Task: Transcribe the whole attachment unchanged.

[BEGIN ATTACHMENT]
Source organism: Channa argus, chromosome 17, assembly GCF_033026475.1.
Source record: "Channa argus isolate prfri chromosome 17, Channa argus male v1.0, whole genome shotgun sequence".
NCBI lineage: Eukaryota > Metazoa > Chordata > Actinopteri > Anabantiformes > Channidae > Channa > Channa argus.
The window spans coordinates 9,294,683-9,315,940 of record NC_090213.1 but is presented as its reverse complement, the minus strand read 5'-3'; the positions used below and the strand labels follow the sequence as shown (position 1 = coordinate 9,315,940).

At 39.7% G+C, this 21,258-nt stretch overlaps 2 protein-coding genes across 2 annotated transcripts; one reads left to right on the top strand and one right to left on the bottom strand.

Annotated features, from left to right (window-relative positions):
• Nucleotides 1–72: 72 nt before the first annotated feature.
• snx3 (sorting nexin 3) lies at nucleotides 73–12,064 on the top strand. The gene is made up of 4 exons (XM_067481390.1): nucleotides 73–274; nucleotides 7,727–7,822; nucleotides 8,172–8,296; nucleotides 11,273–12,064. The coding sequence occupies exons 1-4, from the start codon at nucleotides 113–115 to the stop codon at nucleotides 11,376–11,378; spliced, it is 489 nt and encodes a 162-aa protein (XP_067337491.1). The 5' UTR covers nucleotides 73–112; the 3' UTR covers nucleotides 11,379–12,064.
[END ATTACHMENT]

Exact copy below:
Source organism: Channa argus, chromosome 17, assembly GCF_033026475.1.
Source record: "Channa argus isolate prfri chromosome 17, Channa argus male v1.0, whole genome shotgun sequence".
NCBI lineage: Eukaryota > Metazoa > Chordata > Actinopteri > Anabantiformes > Channidae > Channa > Channa argus.
The window spans coordinates 9,294,683-9,315,940 of record NC_090213.1 but is presented as its reverse complement, the minus strand read 5'-3'; the positions used below and the strand labels follow the sequence as shown (position 1 = coordinate 9,315,940).

At 39.7% G+C, this 21,258-nt stretch overlaps 2 protein-coding genes across 2 annotated transcripts; one reads left to right on the top strand and one right to left on the bottom strand.

Annotated features, from left to right (window-relative positions):
• Nucleotides 1–72: 72 nt before the first annotated feature.
• snx3 (sorting nexin 3) lies at nucleotides 73–12,064 on the top strand. The gene is made up of 4 exons (XM_067481390.1): nucleotides 73–274; nucleotides 7,727–7,822; nucleotides 8,172–8,296; nucleotides 11,273–12,064. The coding sequence occupies exons 1-4, from the start codon at nucleotides 113–115 to the stop codon at nucleotides 11,376–11,378; spliced, it is 489 nt and encodes a 162-aa protein (XP_067337491.1). The 5' UTR covers nucleotides 73–112; the 3' UTR covers nucleotides 11,379–12,064.